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“I think the Doolittle Raiders was one of the more daring things I’ve read about,” said Bruce Bream, who flew his Arrow III to Grimes Field with friends. Nearly 20 light general aviation aircraft had flown in by midday April 15. Announcers recounted the raid for hundreds of spectators from toddlers to nonagenarians who gathered to see the B-25s, P-51s, and a Japanese Zero on display. Veterans from all branches of the military who served in various wars from World War II to present and active duty servicemen and -women also came out to pay tribute. Jim Gower racked up about 200 hours piloting the B-25 at the end of World War II during missions in Midland, Texas, and Carlsbad, N.Mex., where he was stationed. Chinese, Brazilian, and Turkish servicemen were trained to fly the B-25 at those locations, he explained. Gower entered the Army Air Corps Cadet Program in 1943. He graduated in 1945, and the military sent him to college where most pilots first learned to fly in a Piper Cub. “Of course, I’d flown the Cub before, but I didn’t tell my instructor.” (He had started flight training when he was 13 years old but was forced to quit when the instructors discovered his true age.) From the 65 hp Cub, Gower moved up to the 220 hp Stearman, the 650 hp AT-6, and finally the twin-engine B-25 with 1,700 hp each. He had about 175 hours of flight time before getting in the left seat of the B-25. Gower recalled practicing formation flying at night, formation takeoffs, and short-field takeoffs like the Doolittle Tokyo Raiders made off the USS Hornet. Bower was discharged after the war in 1946 and began a long career in aviation that included instructing, flying a Beech 18, joining the crew of a Citation, and serving as an FAA pilot examiner. “It means a lot for the people to rec-
pose [of the war],” Gower said, expressing disappointment that so many don’t know the Doolittle Tokyo Raid story. He was proud to see the hundreds of spectators who turned out to see the B-25s and learn about the history of World War II. Army veteran Philip Johnson was among the World War II veterans and said it was important “to know that they’re [the Doolittle Tokyo Raiders] still being recognized.” Crews who had their B-25 on display, like Pacific Princess, answered questions for several youngsters. Some of the children already had “a little bit of knowledge of the Raiders,” said Frank Donnelly, who flew on Pacific Princess from Los Angeles to Urbana. Detroit-based Yankee Warrior crew hopes to reach the same young age group to keep history alive. “We do it for the veterans. We do it for the American history. We do it for the future generations,” said Doug “Duffer” Duff, a 12-year volunteer crewmember for Yankee Warrior. The groups are paying for their expenses themselves, Kelley said, adding that for some, that bill could reach $35,000. Fuel expenses alone are staggering; each 1,700 hp engine burns one gallon of fuel per minute. Northrup Grumman and Enterprise provided corporate sponsorships, and individual donations comprised the rest of the $100,000 raised for the gathering, but that is just a fraction of the $900,000 that was needed to help offset the costs for the crews. In return, the crews are permitted to sell rides for $450 per person to help recoup some of the cost. “Everybody said, ‘We’ll find a way to do it on our own,’” Kelley said. The crews understood the significance of the event and wanted to take part. “The people who served, that’s why we’re doing it,” Kelley’s crewmember Matt Sager said.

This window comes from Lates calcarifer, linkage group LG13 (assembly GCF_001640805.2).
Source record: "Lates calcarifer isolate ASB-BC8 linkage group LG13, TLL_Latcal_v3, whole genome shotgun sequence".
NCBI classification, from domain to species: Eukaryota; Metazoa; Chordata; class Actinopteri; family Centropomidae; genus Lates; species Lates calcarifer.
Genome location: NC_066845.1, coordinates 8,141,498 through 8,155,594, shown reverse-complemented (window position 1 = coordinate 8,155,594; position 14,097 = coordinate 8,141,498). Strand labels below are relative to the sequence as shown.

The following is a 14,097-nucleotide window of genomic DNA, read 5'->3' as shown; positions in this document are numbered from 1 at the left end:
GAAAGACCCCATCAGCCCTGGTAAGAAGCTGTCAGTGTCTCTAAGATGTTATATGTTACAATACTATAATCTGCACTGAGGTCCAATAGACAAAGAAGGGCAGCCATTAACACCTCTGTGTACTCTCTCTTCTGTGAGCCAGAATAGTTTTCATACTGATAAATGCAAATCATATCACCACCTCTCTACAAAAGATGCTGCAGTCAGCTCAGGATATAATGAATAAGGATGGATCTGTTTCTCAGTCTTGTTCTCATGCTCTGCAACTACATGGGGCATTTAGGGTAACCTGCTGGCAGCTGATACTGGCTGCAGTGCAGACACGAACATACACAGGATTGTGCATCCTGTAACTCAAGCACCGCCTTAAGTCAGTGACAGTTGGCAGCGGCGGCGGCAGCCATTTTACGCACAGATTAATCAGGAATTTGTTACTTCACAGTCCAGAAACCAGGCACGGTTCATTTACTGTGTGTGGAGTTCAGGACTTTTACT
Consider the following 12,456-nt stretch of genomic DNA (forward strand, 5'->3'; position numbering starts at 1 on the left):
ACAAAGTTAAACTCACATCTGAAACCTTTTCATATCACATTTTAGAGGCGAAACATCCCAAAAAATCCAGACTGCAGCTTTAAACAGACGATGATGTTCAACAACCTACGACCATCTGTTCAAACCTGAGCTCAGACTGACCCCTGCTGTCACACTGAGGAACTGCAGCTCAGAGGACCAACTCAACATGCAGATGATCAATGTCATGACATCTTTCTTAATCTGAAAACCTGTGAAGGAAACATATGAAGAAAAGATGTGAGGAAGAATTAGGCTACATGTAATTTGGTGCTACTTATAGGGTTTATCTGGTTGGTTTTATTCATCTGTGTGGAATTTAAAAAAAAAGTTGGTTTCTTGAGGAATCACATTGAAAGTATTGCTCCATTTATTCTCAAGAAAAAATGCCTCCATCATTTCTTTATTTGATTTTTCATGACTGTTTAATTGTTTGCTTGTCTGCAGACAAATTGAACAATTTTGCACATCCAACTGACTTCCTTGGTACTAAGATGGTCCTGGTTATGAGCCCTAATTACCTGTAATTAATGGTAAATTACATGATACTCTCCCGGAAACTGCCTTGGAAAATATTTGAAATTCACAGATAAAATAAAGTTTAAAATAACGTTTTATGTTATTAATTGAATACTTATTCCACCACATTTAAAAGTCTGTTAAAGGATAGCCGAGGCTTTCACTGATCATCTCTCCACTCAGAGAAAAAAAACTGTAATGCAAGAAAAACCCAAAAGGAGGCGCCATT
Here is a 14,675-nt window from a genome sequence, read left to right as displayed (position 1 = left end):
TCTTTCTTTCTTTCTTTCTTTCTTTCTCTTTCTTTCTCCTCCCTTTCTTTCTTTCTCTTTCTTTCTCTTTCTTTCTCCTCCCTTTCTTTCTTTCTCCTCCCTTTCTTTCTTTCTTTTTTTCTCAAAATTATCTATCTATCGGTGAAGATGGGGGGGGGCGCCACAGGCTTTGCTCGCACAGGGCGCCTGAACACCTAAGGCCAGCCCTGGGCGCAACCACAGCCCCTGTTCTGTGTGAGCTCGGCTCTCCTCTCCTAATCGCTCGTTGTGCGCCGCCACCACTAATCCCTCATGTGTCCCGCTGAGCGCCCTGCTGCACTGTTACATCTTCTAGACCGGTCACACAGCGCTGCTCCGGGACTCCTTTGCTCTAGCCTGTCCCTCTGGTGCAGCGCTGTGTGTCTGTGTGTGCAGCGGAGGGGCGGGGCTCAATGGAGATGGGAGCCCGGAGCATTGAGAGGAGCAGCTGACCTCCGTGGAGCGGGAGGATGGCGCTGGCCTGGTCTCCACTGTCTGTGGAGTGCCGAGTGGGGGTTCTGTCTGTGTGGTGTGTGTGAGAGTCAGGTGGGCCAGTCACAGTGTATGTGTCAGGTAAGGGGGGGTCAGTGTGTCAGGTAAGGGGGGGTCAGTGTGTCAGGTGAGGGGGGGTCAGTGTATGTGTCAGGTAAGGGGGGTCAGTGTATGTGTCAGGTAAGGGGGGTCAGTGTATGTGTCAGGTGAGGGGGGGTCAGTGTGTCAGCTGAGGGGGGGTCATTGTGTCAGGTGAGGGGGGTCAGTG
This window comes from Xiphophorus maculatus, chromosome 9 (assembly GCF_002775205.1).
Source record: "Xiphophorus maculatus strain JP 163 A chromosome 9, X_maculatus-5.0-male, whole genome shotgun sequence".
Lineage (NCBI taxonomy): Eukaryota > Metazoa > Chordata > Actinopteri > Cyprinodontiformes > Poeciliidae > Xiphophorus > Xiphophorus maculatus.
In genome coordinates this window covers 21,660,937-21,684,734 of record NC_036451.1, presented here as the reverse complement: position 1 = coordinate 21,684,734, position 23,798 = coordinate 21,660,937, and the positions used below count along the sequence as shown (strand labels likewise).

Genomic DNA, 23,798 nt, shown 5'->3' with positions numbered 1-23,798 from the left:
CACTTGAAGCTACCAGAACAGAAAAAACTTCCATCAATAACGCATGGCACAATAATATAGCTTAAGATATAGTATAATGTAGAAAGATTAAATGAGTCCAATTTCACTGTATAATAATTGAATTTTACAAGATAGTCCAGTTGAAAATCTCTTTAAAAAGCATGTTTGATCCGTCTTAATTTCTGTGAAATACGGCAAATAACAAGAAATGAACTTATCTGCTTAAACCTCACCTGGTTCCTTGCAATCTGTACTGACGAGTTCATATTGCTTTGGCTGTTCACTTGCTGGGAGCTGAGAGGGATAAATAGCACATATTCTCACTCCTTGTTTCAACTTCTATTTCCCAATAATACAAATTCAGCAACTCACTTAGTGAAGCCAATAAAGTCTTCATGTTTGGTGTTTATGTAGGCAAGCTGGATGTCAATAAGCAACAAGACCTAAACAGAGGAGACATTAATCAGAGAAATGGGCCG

By Ed Downs
IT WOULD HAVE BEEN
funny thing happened on the way to this month’s editorial view. The topic was going to be a treaties on words buried in the text of Title 49 of the United States Code of Federal Law. Title 49 deals with transportation in the U.S. and defines the fundamental responsibilities of the FAA. Within Title 49 is the Code of Federal Regulations Title 14, known by us aviators as the Federal Aviation Regulations. Title 49 contains five basic mandates with which the FAA must comply, including the need to “protect the right to navigable airspace.” Yes, flying in the U.S. is a right, not a privilege. Not all “rights” in this country are contained in the Constitution’s “Bill of Rights.” Many are buried deep within millions of legislative legal words, often lost and alone. The danger to aviators, and many others, is that these rights can be quickly, almost secretly, taken away by amendments added to almost any legislation working its way through congressional committees. This month’s rant was going to warn readers of just how
important it is to actively support and understand this “right to fly,” remembering that the United States is the only country in the world that views their airspace in this manner. Then this writer’s cell phone lit up. The caller was my twin brother, who has recently completed building a Zenith 601. He had been working on this project casually for a couple of years and got caught up in the major mods recommended by the manufacturer after several accidents occurred. Zenith has had a long history of good customer support and helped many builders get through a tough time. My brother had recently conducted a first flight, in which this writer had participated as ground crew and radio coordinator. As recommended by AC 90-89, the first several flights were monitored by ground crew so that critical engine numbers could be recorded by ground helpers while the pilot concentrated on flight characteristics. My brother and I combine well over a century of flying experience, much of it in flight test analysis, but still take every new plane very seriously. Our caution was warrant-